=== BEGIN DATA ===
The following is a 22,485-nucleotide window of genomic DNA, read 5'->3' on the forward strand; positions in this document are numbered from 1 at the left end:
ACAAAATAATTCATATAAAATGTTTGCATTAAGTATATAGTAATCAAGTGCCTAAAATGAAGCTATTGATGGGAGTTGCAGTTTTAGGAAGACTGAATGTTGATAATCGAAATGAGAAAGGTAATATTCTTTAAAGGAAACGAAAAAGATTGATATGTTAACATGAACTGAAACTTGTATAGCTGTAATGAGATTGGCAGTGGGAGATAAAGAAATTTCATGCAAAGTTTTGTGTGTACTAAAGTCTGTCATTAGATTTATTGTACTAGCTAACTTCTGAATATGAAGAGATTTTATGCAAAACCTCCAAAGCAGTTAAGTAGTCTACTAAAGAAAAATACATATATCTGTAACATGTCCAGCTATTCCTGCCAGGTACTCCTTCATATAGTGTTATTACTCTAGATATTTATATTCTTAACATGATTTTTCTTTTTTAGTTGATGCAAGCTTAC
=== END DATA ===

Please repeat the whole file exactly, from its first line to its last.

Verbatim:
The following is a 22,485-nucleotide window of genomic DNA, read 5'->3' on the forward strand; positions in this document are numbered from 1 at the left end:
ACAAAATAATTCATATAAAATGTTTGCATTAAGTATATAGTAATCAAGTGCCTAAAATGAAGCTATTGATGGGAGTTGCAGTTTTAGGAAGACTGAATGTTGATAATCGAAATGAGAAAGGTAATATTCTTTAAAGGAAACGAAAAAGATTGATATGTTAACATGAACTGAAACTTGTATAGCTGTAATGAGATTGGCAGTGGGAGATAAAGAAATTTCATGCAAAGTTTTGTGTGTACTAAAGTCTGTCATTAGATTTATTGTACTAGCTAACTTCTGAATATGAAGAGATTTTATGCAAAACCTCCAAAGCAGTTAAGTAGTCTACTAAAGAAAAATACATATATCTGTAACATGTCCAGCTATTCCTGCCAGGTACTCCTTCATATAGTGTTATTACTCTAGATATTTATATTCTTAACATGATTTTTCTTTTTTAGTTGATGCAAGCTTAC